Celebrating 30 years of Streamwatch on 3 September 2020
Sydney Streamwatch will mark its 30th anniversary on the 3rd of September. Streamwatch is the second longest running Citizen Science program in New South Wales and a few years older than Melbourne Waterwatch which is supported by Melbourne Water.
In Sydney Water Corporation’s (then Water Board) Annual Report for 1990/91 it was recorded as:
A major initiative this year has been the launch of Streamwatch, an environmental education project of the Water Board for schools and community groups. Streamwatch provides groups with sophisticated water quality monitoring test kits, training in their use and support in developing teaching programmes to implement Streamwatch in schools. Streamwatch was launched jointly by the Hon Tim Moore, Minister for Environment and the Hon Virginia Chadwick, Minister for Education, at Prospect Reservoir on 3rd September 1990. Fifteen schools participated in active water quality monitoring in a trial phase at the end of 1990. Currently, 44 schools and community groups are involved in the project and the number will rise to 70 by the end of 1991. Groups are spread across the Board’s area of operations and some groups are in the Shoalhaven area.
One of the major figures of the time recently commented that it was:
part of a suite of initiatives that sought to transform the then Sydney Water Board from a primarily engineering-focused organisation to one that understood and accepted its proper environmental responsibilities in our community.
(Photo: at the commissioning of the Malabar Ocean Outfall September 1990: Bob Wilson (MD, Water Board; Hon. Tim Moore (Minister for Environment); Hon. Nick Greiner (Premier); David Harley(Chair, Water Board) – ‘Doing the vision thing..’supplied by Bob Wilson.
(Photo at the launch of Telstra sponsorship for Streamwatch L-R: Carolyn Pettigrew, Environmental Education Strategist Water Board; Bob Wilson, Managing Director Water Board; Renato Ramsay, Manager, Streamwatch: Streamwatch liaison officer; Phil Madden, National Sales & Marketing Manager Telecom Plus/Telstra – photo supplied by Carolyn Pettigrew).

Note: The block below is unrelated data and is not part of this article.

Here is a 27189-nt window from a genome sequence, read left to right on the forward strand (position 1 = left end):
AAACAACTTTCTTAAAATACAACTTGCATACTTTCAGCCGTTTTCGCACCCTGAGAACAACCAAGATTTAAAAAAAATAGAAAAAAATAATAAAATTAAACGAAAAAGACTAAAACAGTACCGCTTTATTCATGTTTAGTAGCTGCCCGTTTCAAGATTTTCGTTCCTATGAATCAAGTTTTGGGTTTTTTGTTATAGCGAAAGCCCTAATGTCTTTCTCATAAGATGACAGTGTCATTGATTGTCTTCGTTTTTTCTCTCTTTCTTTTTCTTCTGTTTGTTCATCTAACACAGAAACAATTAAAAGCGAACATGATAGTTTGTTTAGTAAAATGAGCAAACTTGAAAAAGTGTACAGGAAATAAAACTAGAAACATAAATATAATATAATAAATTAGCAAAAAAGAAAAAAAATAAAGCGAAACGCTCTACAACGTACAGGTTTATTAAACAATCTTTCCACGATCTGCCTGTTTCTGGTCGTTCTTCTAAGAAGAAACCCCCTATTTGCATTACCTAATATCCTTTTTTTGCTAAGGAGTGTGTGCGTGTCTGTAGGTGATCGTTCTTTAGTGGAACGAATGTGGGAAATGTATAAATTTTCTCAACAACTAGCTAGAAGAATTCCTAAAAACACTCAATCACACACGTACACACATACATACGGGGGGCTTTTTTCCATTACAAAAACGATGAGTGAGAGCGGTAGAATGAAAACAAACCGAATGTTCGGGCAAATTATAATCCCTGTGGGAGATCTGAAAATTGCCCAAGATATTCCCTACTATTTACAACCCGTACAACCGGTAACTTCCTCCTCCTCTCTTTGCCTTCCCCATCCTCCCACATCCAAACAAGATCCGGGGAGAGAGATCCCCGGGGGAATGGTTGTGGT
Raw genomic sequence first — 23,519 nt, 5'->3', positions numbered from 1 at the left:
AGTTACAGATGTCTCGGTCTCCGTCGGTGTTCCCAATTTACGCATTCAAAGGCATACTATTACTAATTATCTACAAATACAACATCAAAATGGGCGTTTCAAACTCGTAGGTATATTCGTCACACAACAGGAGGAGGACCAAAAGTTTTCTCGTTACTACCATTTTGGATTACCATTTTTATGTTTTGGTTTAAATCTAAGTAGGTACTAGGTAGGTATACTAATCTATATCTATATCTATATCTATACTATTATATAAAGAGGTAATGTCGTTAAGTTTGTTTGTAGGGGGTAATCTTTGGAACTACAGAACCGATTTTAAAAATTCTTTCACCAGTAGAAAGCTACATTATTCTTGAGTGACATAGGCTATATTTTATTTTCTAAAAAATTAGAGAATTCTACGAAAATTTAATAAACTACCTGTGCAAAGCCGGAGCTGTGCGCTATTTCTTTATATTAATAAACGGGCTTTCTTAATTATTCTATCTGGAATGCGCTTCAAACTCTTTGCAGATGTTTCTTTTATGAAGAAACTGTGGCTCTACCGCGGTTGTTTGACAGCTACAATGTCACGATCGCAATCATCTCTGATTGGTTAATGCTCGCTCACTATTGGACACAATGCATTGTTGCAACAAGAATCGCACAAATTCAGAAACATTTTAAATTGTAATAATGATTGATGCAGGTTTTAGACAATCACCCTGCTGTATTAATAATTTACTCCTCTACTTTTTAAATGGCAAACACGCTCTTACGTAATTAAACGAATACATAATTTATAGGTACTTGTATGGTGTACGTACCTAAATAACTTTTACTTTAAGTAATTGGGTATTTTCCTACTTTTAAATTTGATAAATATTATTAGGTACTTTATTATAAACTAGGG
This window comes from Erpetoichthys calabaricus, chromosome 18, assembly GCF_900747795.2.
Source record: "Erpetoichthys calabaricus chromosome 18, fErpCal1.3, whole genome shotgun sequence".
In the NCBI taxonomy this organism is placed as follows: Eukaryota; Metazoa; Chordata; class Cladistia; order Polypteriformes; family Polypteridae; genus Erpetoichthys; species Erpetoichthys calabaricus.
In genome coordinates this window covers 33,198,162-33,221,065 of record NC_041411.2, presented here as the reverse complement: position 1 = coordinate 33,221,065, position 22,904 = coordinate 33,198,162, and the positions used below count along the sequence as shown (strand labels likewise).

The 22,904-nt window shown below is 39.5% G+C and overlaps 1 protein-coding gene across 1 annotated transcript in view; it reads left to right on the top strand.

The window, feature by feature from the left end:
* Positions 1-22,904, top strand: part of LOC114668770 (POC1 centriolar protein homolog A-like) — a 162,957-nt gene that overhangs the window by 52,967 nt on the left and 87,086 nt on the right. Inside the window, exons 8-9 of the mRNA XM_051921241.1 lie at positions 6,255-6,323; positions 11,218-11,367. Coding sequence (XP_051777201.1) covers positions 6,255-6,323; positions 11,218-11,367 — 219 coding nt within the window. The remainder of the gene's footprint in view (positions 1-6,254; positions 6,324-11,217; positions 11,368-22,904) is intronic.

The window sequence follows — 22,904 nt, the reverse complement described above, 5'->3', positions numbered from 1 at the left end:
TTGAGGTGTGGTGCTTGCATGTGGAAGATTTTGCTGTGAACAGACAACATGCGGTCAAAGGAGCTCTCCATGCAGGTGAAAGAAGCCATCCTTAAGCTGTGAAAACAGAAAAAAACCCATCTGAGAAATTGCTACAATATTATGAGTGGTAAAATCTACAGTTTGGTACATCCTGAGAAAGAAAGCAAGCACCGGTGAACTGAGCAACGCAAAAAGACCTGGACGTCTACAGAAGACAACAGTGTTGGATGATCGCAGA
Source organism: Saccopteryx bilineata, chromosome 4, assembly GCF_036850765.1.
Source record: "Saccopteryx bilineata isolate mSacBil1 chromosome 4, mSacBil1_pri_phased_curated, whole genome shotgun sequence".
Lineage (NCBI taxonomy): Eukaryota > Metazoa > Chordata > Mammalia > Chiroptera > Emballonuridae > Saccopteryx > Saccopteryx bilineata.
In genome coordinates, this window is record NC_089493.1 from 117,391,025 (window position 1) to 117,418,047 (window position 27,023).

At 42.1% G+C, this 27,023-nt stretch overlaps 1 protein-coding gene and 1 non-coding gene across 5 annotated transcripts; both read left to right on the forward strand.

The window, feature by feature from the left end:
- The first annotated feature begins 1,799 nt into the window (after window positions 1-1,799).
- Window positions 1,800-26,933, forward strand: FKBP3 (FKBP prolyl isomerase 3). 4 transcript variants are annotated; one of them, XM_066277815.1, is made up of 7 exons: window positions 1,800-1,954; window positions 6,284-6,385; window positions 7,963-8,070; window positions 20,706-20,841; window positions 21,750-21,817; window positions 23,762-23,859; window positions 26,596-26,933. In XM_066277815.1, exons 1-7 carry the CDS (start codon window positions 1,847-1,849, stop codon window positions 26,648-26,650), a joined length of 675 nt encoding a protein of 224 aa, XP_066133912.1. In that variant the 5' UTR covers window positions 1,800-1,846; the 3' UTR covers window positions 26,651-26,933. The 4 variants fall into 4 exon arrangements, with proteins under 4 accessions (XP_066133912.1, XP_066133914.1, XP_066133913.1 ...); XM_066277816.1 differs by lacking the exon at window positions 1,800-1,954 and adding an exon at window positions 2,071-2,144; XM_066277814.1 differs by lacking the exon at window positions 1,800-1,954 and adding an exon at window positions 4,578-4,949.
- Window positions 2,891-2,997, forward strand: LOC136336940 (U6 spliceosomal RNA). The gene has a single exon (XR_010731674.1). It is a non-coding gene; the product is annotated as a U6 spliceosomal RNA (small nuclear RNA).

One of the first schools involved in Streamwatch was Freshwater High(video link)under the direction of Sue Lennox.
Steamwatch continued to be acknowledged in the triennial NSW State of the Environment Reporting until its final appearance in 2003. In April 2003 the Hon Frank Sartor became Water Utilities Minister and he appointed a new CEO at the beginning of 2004. During this period the Streamwatch program was transferred from an Environmental Science and Education cost centre to one for public relations. Dedicated Streamwatch coordinators continued to deliver support services to groups and schools and conduct education events on request. However, the program’s importance to Sydney Water diminished, funding was cut and the program eventually handed to the Australian Museum in 2012. Sydney Water provided full funding for four years and partial for another three. The changes to Streamwatch reflected broader changes to community engagement in environmental monitoring, eg. the closure of Catchment Management Committees. In July/August 2005 the NSW Premier, Deputy Premier and Planning Minister resigned and the new executive was less focussed on environmental responsibilities, particularly where these involved partnerships with volunteers/citizen scientists. The trend has continued.